Economic effects rarely happen suddenly. Usually it takes time for things to work through the system. Talk of a “cliff” is emotive, but in reality it all takes time.

The Pound & Immigration
Two main economic effects are already to be seen and their consequences are being gradually absorbed. These are the drop and continuing fall in the value of the pound and the reduction in immigration. Neither of these effects was brought about by government action. They are both consequences of people overseas - in the one case currency speculators and in the other potential immigrants - coming to think that the UK is no longer as attractive a place in which to invest.

In other words, the country has lost goodwill. In economics, goodwill is treated as an asset and valued. For some organisations it is the largest asset on the balance sheet.

The fall in the value of the pound means that imports cost more. Businesses have to cope with high costs for raw materials. This gradually feeds through to the cost of things in the shops. The price of living rises.

The reduction in the number of immigrants creates a labour shortage. Many enterprises have been used to relying upon immigrant labour. The Health Service is one major example - foreign doctors and nurses make up a significant part of the workforce. Other examples range from universities to fruit farms.

Normally, a labour shortage would lead to rising wages and salaries, but so far this has not happened. We can speculate why not. One reason will be that employers are already under pressure from rising material costs and simply cannot afford to pay rising labour costs as well. This, however, is probably a temporary situation.

Static wages and rising prices combine to mean a falling standard of living. If this continues for long it is likely to have political repercussions. Whether people (rightly) blame it on Brexit or not, they are certainly likely to blame it upon whichever political party is in power at the time.

A Return to the Bad Old Days
However, things might go differently. We can expect that labour costs are going to start rising. Rising wages coupled with rising material costs result in prices rising even more rapidly. This tends to create a vicious circle as wages try to keep up. This is a recipe for rapid inflation and a return to the days of “boom and bust”. This is one of the things that the structure of the EU is designed to prevent or minimise and leaving the EU means that the UK is likely to, once again, return to the old pattern that caused havoc in the years before joining Europe. The pattern tends to be exacerbated by the efforts of political parties to try to ensure that the “bust” periods occur when the other party is in power.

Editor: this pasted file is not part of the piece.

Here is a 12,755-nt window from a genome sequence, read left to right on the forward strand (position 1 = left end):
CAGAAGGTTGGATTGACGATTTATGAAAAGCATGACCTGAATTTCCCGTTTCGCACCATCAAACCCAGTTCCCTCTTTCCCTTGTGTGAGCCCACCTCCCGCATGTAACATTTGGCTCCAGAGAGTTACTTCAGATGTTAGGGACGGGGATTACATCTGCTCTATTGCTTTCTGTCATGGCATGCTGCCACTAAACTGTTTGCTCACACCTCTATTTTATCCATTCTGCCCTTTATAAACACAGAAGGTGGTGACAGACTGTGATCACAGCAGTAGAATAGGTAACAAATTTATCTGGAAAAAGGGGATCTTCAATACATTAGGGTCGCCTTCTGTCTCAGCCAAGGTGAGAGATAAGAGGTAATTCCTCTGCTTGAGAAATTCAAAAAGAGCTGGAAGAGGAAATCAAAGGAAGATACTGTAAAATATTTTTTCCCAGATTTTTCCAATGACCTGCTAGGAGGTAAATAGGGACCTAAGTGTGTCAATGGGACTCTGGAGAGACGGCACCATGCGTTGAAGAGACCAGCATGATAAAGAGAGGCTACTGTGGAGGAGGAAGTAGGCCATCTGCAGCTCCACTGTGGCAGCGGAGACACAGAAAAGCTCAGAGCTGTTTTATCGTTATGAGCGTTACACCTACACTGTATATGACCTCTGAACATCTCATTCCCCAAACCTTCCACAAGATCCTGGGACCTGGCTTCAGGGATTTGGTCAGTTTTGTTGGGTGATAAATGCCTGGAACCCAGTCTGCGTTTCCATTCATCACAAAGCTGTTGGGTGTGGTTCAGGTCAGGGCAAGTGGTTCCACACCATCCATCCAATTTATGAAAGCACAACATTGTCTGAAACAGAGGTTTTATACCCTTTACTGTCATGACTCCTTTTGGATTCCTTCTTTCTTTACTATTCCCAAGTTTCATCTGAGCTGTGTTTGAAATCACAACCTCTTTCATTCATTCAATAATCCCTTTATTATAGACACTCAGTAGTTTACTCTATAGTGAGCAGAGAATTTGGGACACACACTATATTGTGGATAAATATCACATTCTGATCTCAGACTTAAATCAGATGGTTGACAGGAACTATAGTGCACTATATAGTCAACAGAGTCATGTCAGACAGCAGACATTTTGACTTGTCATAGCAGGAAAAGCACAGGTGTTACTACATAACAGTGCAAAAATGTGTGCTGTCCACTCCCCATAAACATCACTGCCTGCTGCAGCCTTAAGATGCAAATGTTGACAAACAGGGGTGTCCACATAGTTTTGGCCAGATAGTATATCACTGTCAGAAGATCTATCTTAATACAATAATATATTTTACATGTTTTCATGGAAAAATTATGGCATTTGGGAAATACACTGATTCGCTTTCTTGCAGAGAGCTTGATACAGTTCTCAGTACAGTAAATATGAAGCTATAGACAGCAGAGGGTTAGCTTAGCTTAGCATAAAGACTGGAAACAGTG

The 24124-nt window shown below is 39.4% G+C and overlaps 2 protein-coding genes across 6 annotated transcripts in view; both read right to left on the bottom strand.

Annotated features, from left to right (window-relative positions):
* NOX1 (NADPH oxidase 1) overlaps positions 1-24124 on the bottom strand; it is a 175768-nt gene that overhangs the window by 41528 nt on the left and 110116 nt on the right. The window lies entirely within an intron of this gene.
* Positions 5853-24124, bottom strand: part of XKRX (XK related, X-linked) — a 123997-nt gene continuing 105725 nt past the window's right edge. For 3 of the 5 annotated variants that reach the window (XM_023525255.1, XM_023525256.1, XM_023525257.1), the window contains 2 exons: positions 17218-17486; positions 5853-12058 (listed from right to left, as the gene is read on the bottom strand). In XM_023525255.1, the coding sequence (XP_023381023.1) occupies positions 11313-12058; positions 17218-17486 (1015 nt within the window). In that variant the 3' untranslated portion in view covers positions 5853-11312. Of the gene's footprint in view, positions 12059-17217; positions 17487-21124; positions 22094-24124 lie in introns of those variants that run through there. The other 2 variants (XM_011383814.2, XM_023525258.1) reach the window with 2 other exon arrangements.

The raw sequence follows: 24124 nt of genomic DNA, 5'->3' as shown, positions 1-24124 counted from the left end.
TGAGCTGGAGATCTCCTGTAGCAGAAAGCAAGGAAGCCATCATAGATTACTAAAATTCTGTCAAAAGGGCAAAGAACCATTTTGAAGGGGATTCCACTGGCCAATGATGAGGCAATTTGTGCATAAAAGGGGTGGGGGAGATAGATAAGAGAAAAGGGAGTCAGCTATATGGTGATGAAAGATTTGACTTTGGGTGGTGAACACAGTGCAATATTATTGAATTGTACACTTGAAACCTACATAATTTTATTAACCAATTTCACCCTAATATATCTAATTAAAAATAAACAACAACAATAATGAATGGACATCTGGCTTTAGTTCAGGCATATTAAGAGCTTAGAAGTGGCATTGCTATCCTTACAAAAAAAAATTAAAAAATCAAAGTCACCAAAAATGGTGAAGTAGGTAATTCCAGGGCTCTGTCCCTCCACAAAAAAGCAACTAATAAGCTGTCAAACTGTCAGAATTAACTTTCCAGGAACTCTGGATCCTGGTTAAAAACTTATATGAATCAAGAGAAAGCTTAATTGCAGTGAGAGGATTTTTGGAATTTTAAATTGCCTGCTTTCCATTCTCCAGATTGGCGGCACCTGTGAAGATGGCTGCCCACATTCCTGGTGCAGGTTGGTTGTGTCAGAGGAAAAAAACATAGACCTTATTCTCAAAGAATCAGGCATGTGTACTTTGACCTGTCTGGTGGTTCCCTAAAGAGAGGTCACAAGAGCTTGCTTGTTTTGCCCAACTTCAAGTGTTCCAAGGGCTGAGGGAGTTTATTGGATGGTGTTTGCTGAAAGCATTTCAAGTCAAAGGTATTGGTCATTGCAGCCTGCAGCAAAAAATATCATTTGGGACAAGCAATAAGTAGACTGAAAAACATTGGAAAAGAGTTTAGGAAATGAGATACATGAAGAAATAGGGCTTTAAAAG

Once the UK has left the EU it will try to form trade agreements with other countries. The USA and Australia, for instance, have both expressed interest. However, in any such negotiation the UK is likely to be in a rather weak position because the other party will know that the UK needs such agreements rather desperately. Also, other parties are only likely to be interested if they judge that they are likely to sell more to UK than UK sells to them. A series of agreements of that kind, however, would be very bad for the UK balance of payments. This in turn would result in the pound falling even lower and all the effects discussed so far being exacerbated.

In order to overcome these effect the UK would need to do a number of things. Two of the most important would be (a) improve productivity and (b) attract foreign productive investment. Neither of these is particularly easy to achieve and especially in the circumstances outlined. At present, UK industry is about 80% as efficient as German. This is not good enough. To bring it up would probably require considerable public investment in new technology and infrastructure, or equivalent investment from some other source. At present, the UK is still attracting foreign investment, but there is reason to suppose that this is mostly not of the productive kind and is more in the nature of asset stripping. With the pound low, UK assets are cheap to foreign buyers.

Financial Services
A further factor is the particular structure of the UK economy that evolved in the Thatcher years. Britain is, compared with other countries, disproportionately dependent upon income from financial services. These “invisible exports” are far more significant to the country than material products. However, it is indisputable that with Brexit some of this trade is going to be lost. The question that remains is, how much? Some business will undoubtedly go to Dublin, Paris, Frankfurt and elsewhere. Some has already gone. This could be a significant hole in the bucket.

Going Down
Before the referendum, all of the independent international economic think-tanks were indicating that Brexit would be bad for the UK economy. It still looks as though they were right. That the economy did not crash over-night does not mean that they were wrong. It is already in some trouble and the deterioration is likely to gradually augment for some time to come. Whether and how the public and the government will come to take these facts on board remains to be seen.

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